Woods Cross was named in honor of an early resident of Utah, Daniel Wood. Must be pretty cool to have a city named after you!
On the corner of 800 North and 500 West, where black gold meets the Union Pacific, is Woods Cross, UT, a 3.6-square-mile town bounded by the Wasatch Mountain Range and the Great Salt Lake. Originally settled by Mormon Pioneers seeking greener pastures for their cattle, this town of nearly 10,000 residents has evolved from an agrarian community to one centered around industry and transportation. Two refineries burn eternal flames from chimneys in this small town. Union Pacific, the Frontrunner, and other freight-laden rails, make stops on their way to and from coastal ports. Because of its proximity to Salt Lake City, Woods Cross is an ideal suburb for residents who want to escape the noise of the big city. In fact, despite heavy industry and 24 / 7 trains passing through, this small town maintains a "quiet zone" ordinance.
Moving to Woods Cross
If you need to secure a rental property, expect to pay a security deposit plus one month's rent. This town is small, but not so small that you can skate by on your country charm and pay nothing. Most rentals expect residents to pay for gas and electric, but water and basic cable are frequently included. See, some things are free.
Rental housing prices vary based on proximity to the refineries, the train tracks, and to the mountains. Apartment rentals with a view fetch more; and those apartments further away from the thick inversion layer that settles annually over the Salt Lake Valley during winter months are more desirable and therefore pricier.
Because of the size of the town, or lack thereof, competition for available property rentals in Woods Hole is fierce. Fortunately, there are plenty of neighboring communities, equally convenient.
Avenues: It's not quite Mayberry, but close. Quaint bungalows with rambling porches line the tree-lined streets of this neighborhood. Built on the foothills of the Wasatch Mountains, this area draws a wide variety of residents, including healthcare professionals and artists alike. The incline might make you stumble, but the climate is a bit more bohemian with small cafes, funky shops, and macrobiotic restaurants. Parking is a premium here, and those who dare to parallel park on the street without a secure emergency brake are crazy!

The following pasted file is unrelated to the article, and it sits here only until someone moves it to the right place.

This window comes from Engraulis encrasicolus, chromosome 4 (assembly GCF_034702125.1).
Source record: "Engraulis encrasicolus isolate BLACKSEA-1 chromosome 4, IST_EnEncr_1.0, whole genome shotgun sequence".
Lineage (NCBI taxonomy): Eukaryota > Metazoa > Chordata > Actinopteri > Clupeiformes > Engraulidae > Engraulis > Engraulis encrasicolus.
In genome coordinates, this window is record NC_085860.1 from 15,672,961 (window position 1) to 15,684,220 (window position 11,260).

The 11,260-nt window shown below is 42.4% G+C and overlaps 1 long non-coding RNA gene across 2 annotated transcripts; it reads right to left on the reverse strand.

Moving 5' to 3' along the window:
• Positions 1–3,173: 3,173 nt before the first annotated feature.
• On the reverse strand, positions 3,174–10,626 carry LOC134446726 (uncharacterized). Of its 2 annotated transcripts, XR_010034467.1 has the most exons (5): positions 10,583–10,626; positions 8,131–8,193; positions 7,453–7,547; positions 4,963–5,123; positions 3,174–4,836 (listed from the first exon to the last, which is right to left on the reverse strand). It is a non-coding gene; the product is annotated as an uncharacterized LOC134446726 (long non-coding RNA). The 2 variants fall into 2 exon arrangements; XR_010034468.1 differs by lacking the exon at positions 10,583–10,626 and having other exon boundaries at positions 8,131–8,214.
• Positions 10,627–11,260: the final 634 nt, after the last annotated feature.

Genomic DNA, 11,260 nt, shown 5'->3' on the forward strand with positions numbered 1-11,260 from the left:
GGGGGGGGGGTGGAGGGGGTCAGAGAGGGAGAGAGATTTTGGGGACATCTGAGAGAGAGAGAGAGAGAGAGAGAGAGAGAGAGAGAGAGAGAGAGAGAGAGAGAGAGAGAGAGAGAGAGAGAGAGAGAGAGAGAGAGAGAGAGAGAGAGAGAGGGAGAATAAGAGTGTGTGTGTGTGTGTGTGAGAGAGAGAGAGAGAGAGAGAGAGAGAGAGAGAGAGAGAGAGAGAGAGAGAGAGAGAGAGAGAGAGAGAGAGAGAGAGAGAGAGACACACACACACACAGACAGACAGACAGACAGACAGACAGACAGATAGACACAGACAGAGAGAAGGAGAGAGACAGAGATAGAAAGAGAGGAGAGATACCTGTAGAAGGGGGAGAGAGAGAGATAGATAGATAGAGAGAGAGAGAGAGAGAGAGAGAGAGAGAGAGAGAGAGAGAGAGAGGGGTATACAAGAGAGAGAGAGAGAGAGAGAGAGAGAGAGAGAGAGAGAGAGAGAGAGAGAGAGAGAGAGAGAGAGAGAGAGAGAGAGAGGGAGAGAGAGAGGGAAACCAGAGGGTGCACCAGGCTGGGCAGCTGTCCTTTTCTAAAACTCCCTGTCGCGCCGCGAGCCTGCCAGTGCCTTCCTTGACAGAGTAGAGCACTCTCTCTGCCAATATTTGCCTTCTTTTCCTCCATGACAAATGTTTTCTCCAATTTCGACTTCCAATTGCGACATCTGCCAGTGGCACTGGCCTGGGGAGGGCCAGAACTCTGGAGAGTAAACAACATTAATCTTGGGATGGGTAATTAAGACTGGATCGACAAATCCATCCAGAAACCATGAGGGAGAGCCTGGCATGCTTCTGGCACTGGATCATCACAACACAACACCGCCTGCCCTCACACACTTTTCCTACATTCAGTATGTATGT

Bountiful: Just east of Woods Cross, Bountiful boasts breathtaking views. Rental prices vary with the incline but are more comparable to Woods Cross. Further away from the refineries, the air is at least breathable. Two Creek Coffee House will be sure to satisfy your caffeine needs.
Centreville and Layton: Just north of Woods Cross, these towns are similar in size and population density. Rentals are comparable to Woods Cross, too, and are conveniently located for a commute to Salt Lake City or to Ogden.
Rio Grande: Located near the Salt Lake City train station and major bus stations, this is inner city living. Its location makes it an ideal bike ride or walk for those who work in Salt Lake City proper.
North Salt Lake: Just south of Woods Cross, North Salt Lake is the center of the refinery industry and convenient to highways and commuter rails.
Living in Woods Cross
Despite an economic recession in much of the United States, the Salt Lake Valley, including Woods Cross, has not been affected. It's an economically thriving community with a below-average cost of living index and a low rate of unemployment.
And you're not so far out in the boonies that you feel helpless.
There's plenty of parks for you to spend your weekend in. Check out Bountiful Memorial Park or Bountiful City Park.
The town hosts a shopping plaza with groceries and essentials. Regular bus routes operate frequent schedules along the I-15 corridor. In fact, nearly 75 percent of the Woods Cross residents use public transportation. How's that for civilization?